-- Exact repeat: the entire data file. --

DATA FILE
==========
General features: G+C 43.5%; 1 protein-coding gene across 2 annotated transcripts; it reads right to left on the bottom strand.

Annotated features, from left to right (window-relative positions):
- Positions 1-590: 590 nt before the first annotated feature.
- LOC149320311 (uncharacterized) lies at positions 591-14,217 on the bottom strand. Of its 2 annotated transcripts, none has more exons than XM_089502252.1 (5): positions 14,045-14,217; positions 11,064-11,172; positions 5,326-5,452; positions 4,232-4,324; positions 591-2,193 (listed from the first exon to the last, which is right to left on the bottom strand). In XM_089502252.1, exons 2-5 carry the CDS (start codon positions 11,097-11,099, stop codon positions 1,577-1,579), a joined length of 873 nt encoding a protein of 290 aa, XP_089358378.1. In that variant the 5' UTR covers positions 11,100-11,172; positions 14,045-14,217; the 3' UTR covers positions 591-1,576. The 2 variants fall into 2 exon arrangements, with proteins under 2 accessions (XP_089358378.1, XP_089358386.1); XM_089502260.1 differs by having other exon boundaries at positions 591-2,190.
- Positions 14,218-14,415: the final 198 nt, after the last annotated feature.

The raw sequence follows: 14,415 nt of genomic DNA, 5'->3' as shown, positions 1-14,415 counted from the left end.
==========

General features: G+C 43.5%; 1 protein-coding gene across 2 annotated transcripts; it reads right to left on the bottom strand.

Annotated features, from left to right (window-relative positions):
- Positions 1-590: 590 nt before the first annotated feature.
- LOC149320311 (uncharacterized) lies at positions 591-14,217 on the bottom strand. Of its 2 annotated transcripts, none has more exons than XM_089502252.1 (5): positions 14,045-14,217; positions 11,064-11,172; positions 5,326-5,452; positions 4,232-4,324; positions 591-2,193 (listed from the first exon to the last, which is right to left on the bottom strand). In XM_089502252.1, exons 2-5 carry the CDS (start codon positions 11,097-11,099, stop codon positions 1,577-1,579), a joined length of 873 nt encoding a protein of 290 aa, XP_089358378.1. In that variant the 5' UTR covers positions 11,100-11,172; positions 14,045-14,217; the 3' UTR covers positions 591-1,576. The 2 variants fall into 2 exon arrangements, with proteins under 2 accessions (XP_089358378.1, XP_089358386.1); XM_089502260.1 differs by having other exon boundaries at positions 591-2,190.
- Positions 14,218-14,415: the final 198 nt, after the last annotated feature.

The raw sequence follows: 14,415 nt of genomic DNA, 5'->3' as shown, positions 1-14,415 counted from the left end.